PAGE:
|Publication number||US6082933 A|
|Application number||US 09/093,597|
|Publication date||Jul 4, 2000|
|Filing date||Jun 9, 1998|
|Priority date||Jun 9, 1998|
|Publication number||09093597, 093597, US 6082933 A, US 6082933A, US-A-6082933, US6082933 A, US6082933A|
|Inventors||William H. Maguire, Robert L. Nicolia, Vito Picone|
|Original Assignee||Nicolock Of Long Island|
|Export Citation||BiBTeX, EndNote, RefMan|
|Patent Citations (10), Referenced by (45), Classifications (5), Legal Events (8)|
|External Links: USPTO, USPTO Assignment, Espacenet|
The present invention relates to a shaped concrete block and in particular an interlocking concrete block used for the construction of a retaining wall.
Retaining walls are necessary to secure soil embankments adjacent roadways, rail lines, parking areas, etc. from sliding or giving way as a result of loading, underground pressures, weathering due to rain and other shifts in terrain. A retaining wall must withstand horizontal pressures from the retained soil behind the wall which could cause the wall to give way.
Traditionally, such walls have been constructed from concrete, bricks, wood ties and other similar materials piled or erected to form a wall behind which earth is back filled. With the ability to mold and cast concrete blocks rather inexpensively, improved retaining walls have been designed by stacking concrete blocks.
One known type of concrete block is provided with a hole which allows a pin to be driven through it into corresponding holes in the blocks of the underlying courses. In addition to the significant on-site labor requiring careful alignment of the blocks, the pins afford limited vertical stability, resulting in a wall having reduced strength. Grids have been used in conjunction with the blocks to add strength to such walls. These grids are placed over the pins, between the blocks, and laid out into the back fill. However, the grids offer little additional strength as the pins shear the grids over time causing the grid material to fail.
In my co-pending application Ser. No. 08/820,443, filed Mar. 12, 1997, now U.S. Pat. No. 5,951,210, an improved pinless, mortarless, interlocking block is shown. However, the need still exists for an interlocking block which can withstand a great horizontal force from behind the wall.
Furthermore, due to the significant weight of concrete blocks, a need exists for a block which can be lifted more easily, and placed in position without pinching the installer's fingers.
It is an object of the present invention to provide an interlocking concrete block for constructing retaining walls which can withstand a great horizontal force acting from behind the wall.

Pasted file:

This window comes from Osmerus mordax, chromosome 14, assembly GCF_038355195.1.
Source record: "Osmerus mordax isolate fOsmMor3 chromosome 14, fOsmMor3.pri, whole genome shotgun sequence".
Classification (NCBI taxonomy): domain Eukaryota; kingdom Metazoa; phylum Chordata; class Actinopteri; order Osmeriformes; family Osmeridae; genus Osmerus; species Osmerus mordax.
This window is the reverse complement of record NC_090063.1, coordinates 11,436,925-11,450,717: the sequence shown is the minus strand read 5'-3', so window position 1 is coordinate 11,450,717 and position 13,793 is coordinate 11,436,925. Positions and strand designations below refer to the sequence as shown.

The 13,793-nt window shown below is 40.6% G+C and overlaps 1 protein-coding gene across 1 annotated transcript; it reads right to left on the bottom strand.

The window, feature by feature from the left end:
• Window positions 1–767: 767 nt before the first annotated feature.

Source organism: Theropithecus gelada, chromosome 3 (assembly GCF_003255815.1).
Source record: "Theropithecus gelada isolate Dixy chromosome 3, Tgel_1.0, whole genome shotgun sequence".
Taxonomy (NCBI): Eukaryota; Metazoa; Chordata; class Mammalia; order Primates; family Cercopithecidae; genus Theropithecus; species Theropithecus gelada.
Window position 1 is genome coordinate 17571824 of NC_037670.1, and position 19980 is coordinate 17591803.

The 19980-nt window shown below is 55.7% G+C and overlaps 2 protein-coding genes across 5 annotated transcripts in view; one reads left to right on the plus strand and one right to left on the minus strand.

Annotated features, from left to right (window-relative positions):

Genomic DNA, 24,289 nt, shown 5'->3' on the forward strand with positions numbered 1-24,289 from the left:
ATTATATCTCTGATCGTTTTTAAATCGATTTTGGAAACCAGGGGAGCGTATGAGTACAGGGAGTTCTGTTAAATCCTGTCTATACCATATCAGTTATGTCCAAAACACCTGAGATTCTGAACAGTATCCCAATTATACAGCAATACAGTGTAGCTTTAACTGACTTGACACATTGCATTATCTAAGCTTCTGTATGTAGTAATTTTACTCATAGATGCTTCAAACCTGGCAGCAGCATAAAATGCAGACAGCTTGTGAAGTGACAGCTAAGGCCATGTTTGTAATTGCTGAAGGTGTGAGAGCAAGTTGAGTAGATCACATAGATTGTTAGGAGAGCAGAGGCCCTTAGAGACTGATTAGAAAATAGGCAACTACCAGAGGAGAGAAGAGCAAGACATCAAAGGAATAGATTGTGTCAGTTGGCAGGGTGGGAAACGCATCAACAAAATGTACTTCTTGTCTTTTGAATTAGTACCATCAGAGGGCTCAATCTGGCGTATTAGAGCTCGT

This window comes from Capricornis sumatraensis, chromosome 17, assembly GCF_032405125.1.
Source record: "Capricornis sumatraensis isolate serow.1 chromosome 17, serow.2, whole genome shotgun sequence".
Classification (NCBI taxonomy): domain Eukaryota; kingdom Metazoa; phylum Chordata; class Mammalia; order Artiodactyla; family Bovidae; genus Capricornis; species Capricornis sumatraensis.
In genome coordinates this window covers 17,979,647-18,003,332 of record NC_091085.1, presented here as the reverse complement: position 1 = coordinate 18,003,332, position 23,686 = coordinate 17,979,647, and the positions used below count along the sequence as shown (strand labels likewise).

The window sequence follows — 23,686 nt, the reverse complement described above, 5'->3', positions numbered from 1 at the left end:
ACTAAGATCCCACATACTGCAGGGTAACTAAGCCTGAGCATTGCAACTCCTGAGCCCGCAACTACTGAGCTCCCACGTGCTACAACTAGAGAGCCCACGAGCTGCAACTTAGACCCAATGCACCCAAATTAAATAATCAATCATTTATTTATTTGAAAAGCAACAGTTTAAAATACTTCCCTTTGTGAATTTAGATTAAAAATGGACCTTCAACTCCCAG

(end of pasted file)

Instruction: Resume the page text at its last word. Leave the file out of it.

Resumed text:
It is a further object of the present invention to provide a concrete block which is easier to handle such that the block can be lifted more easily and placed in position without pinching the installer's fingers.
It is a further object of the present invention to provide a concrete block which can be stacked securely in a variety of configurations.
The present invention enables the construction of retaining walls by providing a block, preferably formed of concrete, of rectilinear shape. The top wall of the block is provided with a groove situated a predefined distance from the front wall. The bottom wall is provided with a rib, conforming in cross section to that of the groove. The rib is placed a distance greater than the predefined distance of the rib from the front wall. Thus, when stacked, the blocks can be offset.
The block is also provided with a second rib adjacent the back wall which will overhang the rear wall of the block in the course below. The upper edge of the top wall is chamfered to accommodate the overhanging rib.
Full details of the present invention are set forth in the following description and illustrated in the accompanying drawings.
FIG. 1 is a top perspective view of the block according to the present invention;
FIG. 2 is a bottom perspective view of the block of FIG. 1; and
FIG. 3 is a side view showing a plurality of blocks forming a retaining wall.
Before turning to a description of the block of the present invention, reference is made to FIG. 3, wherein a retaining wall, generally depicted by the letter W, is shown constructed of a plurality of courses of blocks B, each formed in accordance with the present invention.
As seen in FIGS. 1 and 2, as well as FIG. 3, the individual blocks, each generally depicted by the numeral 10, comprise an integrally formed body having an overall rectilinear shape of uniform thickness from top to bottom. Each block 10 has top and bottom walls 12 and 14 respectively, front and back walls 16 and 18 respectively, and first and second side walls 20 and 22 respectively, opposite each other. Each of the opposing walls are generally planar and parallel to each other.